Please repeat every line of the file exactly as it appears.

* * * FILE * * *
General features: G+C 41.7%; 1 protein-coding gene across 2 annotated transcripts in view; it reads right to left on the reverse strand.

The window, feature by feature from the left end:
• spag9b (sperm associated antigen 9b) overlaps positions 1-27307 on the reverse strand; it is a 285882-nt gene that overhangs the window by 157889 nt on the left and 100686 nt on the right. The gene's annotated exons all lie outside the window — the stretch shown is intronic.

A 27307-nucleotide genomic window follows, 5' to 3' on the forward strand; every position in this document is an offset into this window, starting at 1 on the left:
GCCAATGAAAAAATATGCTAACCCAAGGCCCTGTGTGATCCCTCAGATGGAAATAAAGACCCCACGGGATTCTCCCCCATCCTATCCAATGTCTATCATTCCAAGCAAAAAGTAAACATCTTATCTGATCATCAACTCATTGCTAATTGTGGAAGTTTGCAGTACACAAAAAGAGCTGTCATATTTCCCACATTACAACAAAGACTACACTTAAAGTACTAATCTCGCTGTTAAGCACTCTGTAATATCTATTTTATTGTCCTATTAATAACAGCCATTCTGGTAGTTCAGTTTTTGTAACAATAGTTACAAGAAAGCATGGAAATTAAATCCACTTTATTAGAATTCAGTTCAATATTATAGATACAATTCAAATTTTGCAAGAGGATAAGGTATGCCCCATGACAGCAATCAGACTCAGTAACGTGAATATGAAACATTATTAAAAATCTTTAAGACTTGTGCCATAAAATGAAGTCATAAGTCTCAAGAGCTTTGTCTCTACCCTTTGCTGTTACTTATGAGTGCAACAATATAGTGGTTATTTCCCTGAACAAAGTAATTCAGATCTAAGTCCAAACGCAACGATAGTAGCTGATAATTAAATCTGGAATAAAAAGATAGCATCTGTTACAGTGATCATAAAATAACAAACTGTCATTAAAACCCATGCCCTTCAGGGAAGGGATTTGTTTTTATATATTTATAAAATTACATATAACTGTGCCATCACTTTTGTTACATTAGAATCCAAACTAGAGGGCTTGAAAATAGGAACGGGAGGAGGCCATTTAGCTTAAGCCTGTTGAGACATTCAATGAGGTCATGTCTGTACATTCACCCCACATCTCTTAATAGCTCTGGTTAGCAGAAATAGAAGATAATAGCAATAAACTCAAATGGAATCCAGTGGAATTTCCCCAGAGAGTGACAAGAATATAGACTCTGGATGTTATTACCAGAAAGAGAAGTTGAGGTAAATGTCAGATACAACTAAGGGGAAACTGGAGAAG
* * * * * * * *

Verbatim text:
General features: G+C 41.7%; 1 protein-coding gene across 2 annotated transcripts in view; it reads right to left on the reverse strand.

The window, feature by feature from the left end:
• spag9b (sperm associated antigen 9b) overlaps positions 1-27307 on the reverse strand; it is a 285882-nt gene that overhangs the window by 157889 nt on the left and 100686 nt on the right. The gene's annotated exons all lie outside the window — the stretch shown is intronic.

A 27307-nucleotide genomic window follows, 5' to 3' on the forward strand; every position in this document is an offset into this window, starting at 1 on the left:
GCCAATGAAAAAATATGCTAACCCAAGGCCCTGTGTGATCCCTCAGATGGAAATAAAGACCCCACGGGATTCTCCCCCATCCTATCCAATGTCTATCATTCCAAGCAAAAAGTAAACATCTTATCTGATCATCAACTCATTGCTAATTGTGGAAGTTTGCAGTACACAAAAAGAGCTGTCATATTTCCCACATTACAACAAAGACTACACTTAAAGTACTAATCTCGCTGTTAAGCACTCTGTAATATCTATTTTATTGTCCTATTAATAACAGCCATTCTGGTAGTTCAGTTTTTGTAACAATAGTTACAAGAAAGCATGGAAATTAAATCCACTTTATTAGAATTCAGTTCAATATTATAGATACAATTCAAATTTTGCAAGAGGATAAGGTATGCCCCATGACAGCAATCAGACTCAGTAACGTGAATATGAAACATTATTAAAAATCTTTAAGACTTGTGCCATAAAATGAAGTCATAAGTCTCAAGAGCTTTGTCTCTACCCTTTGCTGTTACTTATGAGTGCAACAATATAGTGGTTATTTCCCTGAACAAAGTAATTCAGATCTAAGTCCAAACGCAACGATAGTAGCTGATAATTAAATCTGGAATAAAAAGATAGCATCTGTTACAGTGATCATAAAATAACAAACTGTCATTAAAACCCATGCCCTTCAGGGAAGGGATTTGTTTTTATATATTTATAAAATTACATATAACTGTGCCATCACTTTTGTTACATTAGAATCCAAACTAGAGGGCTTGAAAATAGGAACGGGAGGAGGCCATTTAGCTTAAGCCTGTTGAGACATTCAATGAGGTCATGTCTGTACATTCACCCCACATCTCTTAATAGCTCTGGTTAGCAGAAATAGAAGATAATAGCAATAAACTCAAATGGAATCCAGTGGAATTTCCCCAGAGAGTGACAAGAATATAGACTCTGGATGTTATTACCAGAAAGAGAAGTTGAGGTAAATGTCAGATACAACTAAGGGGAAACTGGAGAAG